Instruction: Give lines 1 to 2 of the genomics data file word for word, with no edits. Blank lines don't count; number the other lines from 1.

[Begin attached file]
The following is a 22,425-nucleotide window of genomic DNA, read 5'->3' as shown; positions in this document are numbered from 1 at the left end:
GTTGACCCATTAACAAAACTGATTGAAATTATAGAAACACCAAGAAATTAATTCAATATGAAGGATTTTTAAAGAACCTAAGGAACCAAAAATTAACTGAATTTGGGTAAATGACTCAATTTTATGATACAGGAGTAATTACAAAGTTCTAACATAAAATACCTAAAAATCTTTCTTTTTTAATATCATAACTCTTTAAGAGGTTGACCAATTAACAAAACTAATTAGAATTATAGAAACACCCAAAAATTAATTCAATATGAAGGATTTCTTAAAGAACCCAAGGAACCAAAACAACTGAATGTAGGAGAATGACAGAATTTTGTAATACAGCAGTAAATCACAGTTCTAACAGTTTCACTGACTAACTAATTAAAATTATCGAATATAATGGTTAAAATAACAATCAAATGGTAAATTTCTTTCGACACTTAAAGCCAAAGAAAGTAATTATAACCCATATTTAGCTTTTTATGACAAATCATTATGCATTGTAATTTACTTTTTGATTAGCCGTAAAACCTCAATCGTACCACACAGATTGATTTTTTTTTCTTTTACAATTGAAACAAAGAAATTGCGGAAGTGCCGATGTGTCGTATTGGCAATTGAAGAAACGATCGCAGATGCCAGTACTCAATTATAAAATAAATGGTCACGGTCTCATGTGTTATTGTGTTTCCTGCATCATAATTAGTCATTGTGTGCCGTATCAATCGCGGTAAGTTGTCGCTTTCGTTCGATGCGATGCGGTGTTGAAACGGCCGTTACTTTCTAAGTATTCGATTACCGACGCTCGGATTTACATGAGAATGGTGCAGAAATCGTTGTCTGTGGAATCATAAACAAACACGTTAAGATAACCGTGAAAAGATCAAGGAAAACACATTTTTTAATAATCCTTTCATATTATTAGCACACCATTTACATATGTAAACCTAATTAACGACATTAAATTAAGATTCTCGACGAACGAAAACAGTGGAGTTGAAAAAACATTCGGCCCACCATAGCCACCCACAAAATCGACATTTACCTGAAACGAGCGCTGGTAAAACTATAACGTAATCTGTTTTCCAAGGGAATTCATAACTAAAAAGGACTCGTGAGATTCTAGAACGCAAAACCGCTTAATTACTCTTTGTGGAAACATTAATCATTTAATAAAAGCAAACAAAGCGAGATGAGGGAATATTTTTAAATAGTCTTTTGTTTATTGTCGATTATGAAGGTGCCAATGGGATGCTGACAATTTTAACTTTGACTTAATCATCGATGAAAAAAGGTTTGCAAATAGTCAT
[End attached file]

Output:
The following is a 22,425-nucleotide window of genomic DNA, read 5'->3' as shown; positions in this document are numbered from 1 at the left end:
GTTGACCCATTAACAAAACTGATTGAAATTATAGAAACACCAAGAAATTAATTCAATATGAAGGATTTTTAAAGAACCTAAGGAACCAAAAATTAACTGAATTTGGGTAAATGACTCAATTTTATGATACAGGAGTAATTACAAAGTTCTAACATAAAATACCTAAAAATCTTTCTTTTTTAATATCATAACTCTTTAAGAGGTTGACCAATTAACAAAACTAATTAGAATTATAGAAACACCCAAAAATTAATTCAATATGAAGGATTTCTTAAAGAACCCAAGGAACCAAAACAACTGAATGTAGGAGAATGACAGAATTTTGTAATACAGCAGTAAATCACAGTTCTAACAGTTTCACTGACTAACTAATTAAAATTATCGAATATAATGGTTAAAATAACAATCAAATGGTAAATTTCTTTCGACACTTAAAGCCAAAGAAAGTAATTATAACCCATATTTAGCTTTTTATGACAAATCATTATGCATTGTAATTTACTTTTTGATTAGCCGTAAAACCTCAATCGTACCACACAGATTGATTTTTTTTTCTTTTACAATTGAAACAAAGAAATTGCGGAAGTGCCGATGTGTCGTATTGGCAATTGAAGAAACGATCGCAGATGCCAGTACTCAATTATAAAATAAATGGTCACGGTCTCATGTGTTATTGTGTTTCCTGCATCATAATTAGTCATTGTGTGCCGTATCAATCGCGGTAAGTTGTCGCTTTCGTTCGATGCGATGCGGTGTTGAAACGGCCGTTACTTTCTAAGTATTCGATTACCGACGCTCGGATTTACATGAGAATGGTGCAGAAATCGTTGTCTGTGGAATCATAAACAAACACGTTAAGATAACCGTGAAAAGATCAAGGAAAACACATTTTTTAATAATCCTTTCATATTATTAGCACACCATTTACATATGTAAACCTAATTAACGACATTAAATTAAGATTCTCGACGAACGAAAACAGTGGAGTTGAAAAAACATTCGGCCCACCATAGCCACCCACAAAATCGACATTTACCTGAAACGAGCGCTGGTAAAACTATAACGTAATCTGTTTTCCAAGGGAATTCATAACTAAAAAGGACTCGTGAGATTCTAGAACGCAAAACCGCTTAATTACTCTTTGTGGAAACATTAATCATTTAATAAAAGCAAACAAAGCGAGATGAGGGAATATTTTTAAATAGTCTTTTGTTTATTGTCGATTATGAAGGTGCCAATGGGATGCTGACAATTTTAACTTTGACTTAATCATCGATGAAAAAAGGTTTGCAAATAGTCAT